Boy these guys are quick on the uptake are they not, too many people here they say, WOW their good!They must have some great plan to sort this out!, maybe stop people from coming in, no that would be racist.Stop paying benefits no that,s descrimination. I know build more houses,but no one can afford them!? I know more offices, but there is no one to rent them !. Give them a pay rise some one will think of something??

Paul troalic

Someone's head should roll over this. I asked Immigration some years ago about foreign nationals arriving in Jersey and being able to seek employment straight away and was told that they could not stop this as it would violate some European protocol. What hogwash it turns out! Our chief Minister appears able to enact laws to stop immigration so what has changed. And where's Senator Routier on all this. Isn't he the minister in charge yet it takes the full weight of public opinion AND his Chief Minister to get him off his backside.

Oh dear , lies and more lies. It has to stop!

the force of law

I suggest you mug up on your law Paul. All EC citizens have the right to come here (Jersey can't stop them without renegotiating our relationship to the UK) and after 5 years they are "locally qualified" and can take any job. In the meantime, they can work in jobs where the company have been given permission to employ non-locally qualified people. [I'm surprised you don't know this considering you used to work for Housing]. Our Chief Minister will not be enacting laws to stop immigration of EC citizens. He might enact laws to stop them gaining employment.

Simple Sid

It's very unusual this guy gets something right.

Archie Rondel

Beware ......The Romanians and the Bulgarians are on thier way. Not to benefit the island but to claim benefits from the island. Secure the cashpoint machines and keep your doors locked. For once ,I absolutely agree with Sean Power, we need to tackle this immigration problem BEFORE it gets out of hand..


we need to exept theese people whith open arms and love them they will bring joy and bennefit to jersey please accomadate them and fill your vacant flats .to all landlords


I this what they mean when they talk about Jerrais?

Its like English but a really bad version.


Bumble, from reading other threads I believe Evelyn is a 13 year old Polish girl who has previously said she spends a lot of time in Social Security, I don't think she knows any Jerrias :)

Rozel Aubin

Anyone remember Agnieszka?

Widely believed, eventually, to be a Jersey bloke taking the mickey.

La Moye Squirrel

I think this is a wind up. The way you have constructed your mistakes are those that would be composed intentionally by a native speaker. They are not phonetic enough to be from an 'English as a second language' speaker.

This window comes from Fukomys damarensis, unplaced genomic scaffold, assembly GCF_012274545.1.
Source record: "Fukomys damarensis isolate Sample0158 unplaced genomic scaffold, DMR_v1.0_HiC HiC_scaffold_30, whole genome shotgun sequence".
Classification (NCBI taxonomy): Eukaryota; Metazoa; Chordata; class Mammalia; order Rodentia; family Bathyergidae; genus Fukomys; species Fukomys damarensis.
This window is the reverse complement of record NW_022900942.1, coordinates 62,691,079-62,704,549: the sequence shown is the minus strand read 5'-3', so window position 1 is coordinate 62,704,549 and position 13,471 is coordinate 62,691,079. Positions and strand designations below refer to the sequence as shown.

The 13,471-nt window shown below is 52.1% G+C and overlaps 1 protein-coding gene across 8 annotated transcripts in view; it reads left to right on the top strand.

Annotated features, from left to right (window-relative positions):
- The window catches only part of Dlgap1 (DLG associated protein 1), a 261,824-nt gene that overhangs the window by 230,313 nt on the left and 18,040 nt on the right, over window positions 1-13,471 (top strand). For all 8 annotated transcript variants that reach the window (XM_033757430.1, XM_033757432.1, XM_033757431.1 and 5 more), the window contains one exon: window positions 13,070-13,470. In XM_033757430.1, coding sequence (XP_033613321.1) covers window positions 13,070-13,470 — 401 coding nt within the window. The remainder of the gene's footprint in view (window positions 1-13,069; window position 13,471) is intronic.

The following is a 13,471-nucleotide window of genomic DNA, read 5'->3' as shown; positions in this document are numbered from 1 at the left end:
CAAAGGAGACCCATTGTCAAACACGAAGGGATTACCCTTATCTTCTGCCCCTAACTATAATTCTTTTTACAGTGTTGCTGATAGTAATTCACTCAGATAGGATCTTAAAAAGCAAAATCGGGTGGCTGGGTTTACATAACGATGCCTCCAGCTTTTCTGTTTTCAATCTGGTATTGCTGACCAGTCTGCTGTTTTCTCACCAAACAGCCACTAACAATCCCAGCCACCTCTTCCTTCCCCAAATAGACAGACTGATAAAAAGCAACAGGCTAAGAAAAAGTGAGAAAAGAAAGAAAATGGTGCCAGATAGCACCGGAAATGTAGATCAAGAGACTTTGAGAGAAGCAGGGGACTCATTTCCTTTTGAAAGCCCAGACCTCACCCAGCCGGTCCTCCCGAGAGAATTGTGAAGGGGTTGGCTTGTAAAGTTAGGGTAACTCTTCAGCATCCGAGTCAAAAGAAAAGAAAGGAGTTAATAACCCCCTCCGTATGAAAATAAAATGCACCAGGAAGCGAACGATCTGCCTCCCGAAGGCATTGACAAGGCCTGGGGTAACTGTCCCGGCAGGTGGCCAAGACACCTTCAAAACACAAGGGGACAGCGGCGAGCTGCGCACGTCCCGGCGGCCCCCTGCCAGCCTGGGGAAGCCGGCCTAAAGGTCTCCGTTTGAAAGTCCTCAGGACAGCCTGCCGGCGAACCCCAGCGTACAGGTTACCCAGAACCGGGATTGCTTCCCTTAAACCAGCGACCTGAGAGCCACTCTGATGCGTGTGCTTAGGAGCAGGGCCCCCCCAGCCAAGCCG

Jake Elliott

The irony. An Irish States Member wanting to preserve the island for locals. Maybe if we had a local, non-millionaire, non finance obsessed Assembly we might actually get somewhere for the men and women of this island who have been looked over again and again in all jobs from labour right up to the senior civil service.


19. Archie - Far too late for that Archie - it is already out of hand, but as usual the States are trying their usual cover-up and diversionary tactics - no one will tackle the real issues!!!


The real unfair issue in it all is that people like myself who have paid into social for 45 years never been out of work till now can not get as much help as others who have been here a shorter time who can claim for more, get free cooker or washing machine more help with rent medical help ext; why have i paid in for all those years to get less help then some one been here for less than 10 years does not matter what my financial circumstances are i have paid in more money to the system then a 1 to 10 year resident.


Totally agree Beano although in my case I am entitled to nothing as I have some savings (not a lot and they're dwindling fast)and own my flat (via a mortgage), due to the fact I have worked hard and saved hard.

I guess when I have spent everything and default on my mortgage I will get some assistance from the SoJ.

May as well go and have a ball then... Caribbean cruise here I come!! YIPPEEE


It's an insurance scheme. That fact would probably be clearer if we just called it National Insurance of course, but it is an insurance scheme. So it doesn't matter how long (or not) someone has been here they are entitled to the same. That's as it should be.

Of course if they are getting more than you then that is wrong.

If we go to the UK and start contributing to their insurance scheme (NI) we are entitled to just the same as them.